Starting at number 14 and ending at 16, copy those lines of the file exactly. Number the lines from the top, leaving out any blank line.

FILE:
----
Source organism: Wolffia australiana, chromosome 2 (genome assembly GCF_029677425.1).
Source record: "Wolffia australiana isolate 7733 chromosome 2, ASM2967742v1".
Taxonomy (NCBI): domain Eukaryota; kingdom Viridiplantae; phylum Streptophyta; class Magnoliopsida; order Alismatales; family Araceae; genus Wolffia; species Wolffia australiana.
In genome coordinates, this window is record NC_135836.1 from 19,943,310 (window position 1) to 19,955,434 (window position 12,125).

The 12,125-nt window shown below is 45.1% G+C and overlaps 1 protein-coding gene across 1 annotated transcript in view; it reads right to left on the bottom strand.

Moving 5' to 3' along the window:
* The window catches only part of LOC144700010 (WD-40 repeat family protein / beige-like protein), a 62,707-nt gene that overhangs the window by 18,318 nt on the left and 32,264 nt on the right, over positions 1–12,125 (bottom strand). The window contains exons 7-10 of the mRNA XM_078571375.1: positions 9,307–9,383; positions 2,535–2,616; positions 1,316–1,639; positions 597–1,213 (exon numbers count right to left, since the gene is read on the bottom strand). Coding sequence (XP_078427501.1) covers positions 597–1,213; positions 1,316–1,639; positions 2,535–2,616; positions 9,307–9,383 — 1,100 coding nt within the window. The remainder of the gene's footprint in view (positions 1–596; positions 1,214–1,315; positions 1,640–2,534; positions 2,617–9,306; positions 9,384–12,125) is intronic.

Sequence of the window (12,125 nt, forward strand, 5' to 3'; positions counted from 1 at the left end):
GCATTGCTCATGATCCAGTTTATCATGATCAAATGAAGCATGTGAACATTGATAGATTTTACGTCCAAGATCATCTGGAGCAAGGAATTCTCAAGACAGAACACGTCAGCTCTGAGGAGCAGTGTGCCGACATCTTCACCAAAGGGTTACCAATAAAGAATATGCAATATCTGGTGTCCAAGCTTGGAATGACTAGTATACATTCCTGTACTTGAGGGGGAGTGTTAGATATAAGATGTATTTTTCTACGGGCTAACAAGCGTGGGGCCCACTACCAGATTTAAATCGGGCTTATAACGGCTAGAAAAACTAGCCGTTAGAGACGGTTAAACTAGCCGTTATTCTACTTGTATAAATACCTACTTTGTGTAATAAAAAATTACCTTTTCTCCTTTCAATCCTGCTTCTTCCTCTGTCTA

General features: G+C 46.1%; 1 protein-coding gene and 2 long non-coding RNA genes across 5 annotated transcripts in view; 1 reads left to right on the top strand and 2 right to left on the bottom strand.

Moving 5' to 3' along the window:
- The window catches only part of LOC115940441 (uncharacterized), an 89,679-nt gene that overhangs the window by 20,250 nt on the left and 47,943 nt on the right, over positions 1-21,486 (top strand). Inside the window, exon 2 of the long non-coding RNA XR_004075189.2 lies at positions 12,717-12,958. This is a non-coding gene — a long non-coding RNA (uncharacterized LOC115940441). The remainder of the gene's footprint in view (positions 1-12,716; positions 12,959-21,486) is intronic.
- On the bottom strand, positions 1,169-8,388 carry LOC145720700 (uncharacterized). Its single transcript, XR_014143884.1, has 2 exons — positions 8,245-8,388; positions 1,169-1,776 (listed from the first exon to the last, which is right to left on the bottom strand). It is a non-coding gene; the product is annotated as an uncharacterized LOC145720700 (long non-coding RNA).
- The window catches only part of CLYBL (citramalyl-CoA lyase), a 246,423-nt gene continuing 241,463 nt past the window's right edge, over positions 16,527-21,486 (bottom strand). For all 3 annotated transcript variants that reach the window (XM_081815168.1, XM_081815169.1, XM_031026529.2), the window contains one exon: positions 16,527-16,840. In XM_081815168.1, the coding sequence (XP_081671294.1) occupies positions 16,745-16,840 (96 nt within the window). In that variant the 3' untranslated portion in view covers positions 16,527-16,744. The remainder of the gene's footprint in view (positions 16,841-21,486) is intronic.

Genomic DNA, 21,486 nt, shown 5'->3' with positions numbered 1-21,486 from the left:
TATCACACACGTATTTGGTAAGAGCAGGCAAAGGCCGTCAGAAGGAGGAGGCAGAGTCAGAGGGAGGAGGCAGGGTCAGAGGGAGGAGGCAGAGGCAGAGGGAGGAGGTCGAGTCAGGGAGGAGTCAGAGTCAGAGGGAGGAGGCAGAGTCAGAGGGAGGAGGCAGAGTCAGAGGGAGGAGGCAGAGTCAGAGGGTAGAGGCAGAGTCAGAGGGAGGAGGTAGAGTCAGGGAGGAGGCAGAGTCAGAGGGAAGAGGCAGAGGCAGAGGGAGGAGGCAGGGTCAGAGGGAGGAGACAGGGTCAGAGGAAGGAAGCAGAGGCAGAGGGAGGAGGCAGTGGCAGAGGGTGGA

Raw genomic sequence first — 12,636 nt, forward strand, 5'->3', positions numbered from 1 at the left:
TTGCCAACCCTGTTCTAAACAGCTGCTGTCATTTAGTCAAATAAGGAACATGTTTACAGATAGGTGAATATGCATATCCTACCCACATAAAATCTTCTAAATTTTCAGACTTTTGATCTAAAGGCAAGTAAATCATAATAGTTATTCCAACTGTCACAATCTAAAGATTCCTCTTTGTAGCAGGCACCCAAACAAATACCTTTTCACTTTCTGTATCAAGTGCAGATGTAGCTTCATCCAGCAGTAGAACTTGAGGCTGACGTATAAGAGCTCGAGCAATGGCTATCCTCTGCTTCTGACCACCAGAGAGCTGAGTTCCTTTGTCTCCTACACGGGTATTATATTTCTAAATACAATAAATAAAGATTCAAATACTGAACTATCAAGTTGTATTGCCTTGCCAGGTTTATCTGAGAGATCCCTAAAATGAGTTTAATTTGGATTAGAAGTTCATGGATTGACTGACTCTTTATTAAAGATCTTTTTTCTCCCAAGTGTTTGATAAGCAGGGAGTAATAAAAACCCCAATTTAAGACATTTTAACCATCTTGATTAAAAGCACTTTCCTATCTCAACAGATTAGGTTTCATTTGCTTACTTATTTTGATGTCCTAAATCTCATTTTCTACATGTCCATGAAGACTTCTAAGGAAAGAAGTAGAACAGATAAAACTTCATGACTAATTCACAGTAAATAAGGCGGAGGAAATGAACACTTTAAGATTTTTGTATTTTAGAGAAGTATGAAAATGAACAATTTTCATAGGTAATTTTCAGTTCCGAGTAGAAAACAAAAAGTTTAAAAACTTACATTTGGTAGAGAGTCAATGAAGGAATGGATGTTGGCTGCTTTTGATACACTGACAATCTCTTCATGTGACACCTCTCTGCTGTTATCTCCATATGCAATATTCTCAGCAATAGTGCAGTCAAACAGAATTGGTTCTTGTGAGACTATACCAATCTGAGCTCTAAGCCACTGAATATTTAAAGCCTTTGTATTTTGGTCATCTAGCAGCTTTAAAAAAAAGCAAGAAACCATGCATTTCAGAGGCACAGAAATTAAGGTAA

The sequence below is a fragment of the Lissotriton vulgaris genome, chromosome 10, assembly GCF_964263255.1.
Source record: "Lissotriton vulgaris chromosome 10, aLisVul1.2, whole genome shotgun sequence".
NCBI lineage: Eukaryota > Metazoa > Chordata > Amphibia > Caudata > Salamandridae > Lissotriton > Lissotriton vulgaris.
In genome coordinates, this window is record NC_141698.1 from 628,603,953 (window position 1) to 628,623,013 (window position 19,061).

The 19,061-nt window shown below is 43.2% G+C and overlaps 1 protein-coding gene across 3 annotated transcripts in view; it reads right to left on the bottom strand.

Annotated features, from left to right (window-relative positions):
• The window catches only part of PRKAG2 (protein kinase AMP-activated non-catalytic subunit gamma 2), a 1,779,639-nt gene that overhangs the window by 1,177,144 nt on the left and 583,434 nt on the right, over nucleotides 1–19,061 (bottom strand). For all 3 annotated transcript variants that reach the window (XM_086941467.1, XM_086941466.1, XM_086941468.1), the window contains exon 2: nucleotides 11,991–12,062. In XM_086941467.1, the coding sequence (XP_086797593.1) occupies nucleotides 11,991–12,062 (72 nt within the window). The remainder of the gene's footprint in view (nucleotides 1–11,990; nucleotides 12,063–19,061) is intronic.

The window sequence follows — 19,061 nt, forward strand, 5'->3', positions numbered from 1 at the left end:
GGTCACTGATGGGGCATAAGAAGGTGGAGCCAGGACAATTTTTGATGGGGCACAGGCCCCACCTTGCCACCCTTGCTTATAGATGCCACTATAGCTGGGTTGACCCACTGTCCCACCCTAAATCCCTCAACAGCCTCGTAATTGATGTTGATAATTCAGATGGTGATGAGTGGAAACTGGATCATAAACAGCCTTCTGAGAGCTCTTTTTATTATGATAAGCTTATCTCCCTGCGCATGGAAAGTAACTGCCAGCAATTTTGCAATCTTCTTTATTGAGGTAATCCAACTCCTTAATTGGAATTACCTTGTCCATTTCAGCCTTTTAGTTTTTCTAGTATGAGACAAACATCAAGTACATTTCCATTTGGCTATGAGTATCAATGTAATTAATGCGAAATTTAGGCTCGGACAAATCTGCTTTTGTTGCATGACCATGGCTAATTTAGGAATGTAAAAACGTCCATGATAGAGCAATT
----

- The window catches only part of CLYBL (citramalyl-CoA lyase), a 246,423-nt gene continuing 241,463 nt past the window's right edge, over positions 16,527-21,486 (bottom strand). For all 3 annotated transcript variants that reach the window (XM_081815168.1, XM_081815169.1, XM_031026529.2), the window contains one exon: positions 16,527-16,840. In XM_081815168.1, the coding sequence (XP_081671294.1) occupies positions 16,745-16,840 (96 nt within the window). In that variant the 3' untranslated portion in view covers positions 16,527-16,744. The remainder of the gene's footprint in view (positions 16,841-21,486) is intronic.

Genomic DNA, 21,486 nt, shown 5'->3' with positions numbered 1-21,486 from the left:
TATCACACACGTATTTGGTAAGAGCAGGCAAAGGCCGTCAGAAGGAGGAGGCAGAGTCAGAGGGAGGAGGCAGGGTCAGAGGGAGGAGGCAGAGGCAGAGGGAGGAGGTCGAGTCAGGGAGGAGTCAGAGTCAGAGGGAGGAGGCAGAGTCAGAGGGAGGAGGCAGAGTCAGAGGGAGGAGGCAGAGTCAGAGGGTAGAGGCAGAGTCAGAGGGAGGAGGTAGAGTCAGGGAGGAGGCAGAGTCAGAGGGAAGAGGCAGAGGCAGAGGGAGGAGGCAGGGTCAGAGGGAGGAGACAGGGTCAGAGGAAGGAAGCAGAGGCAGAGGGAGGAGGCAGTGGCAGAGGGTGGA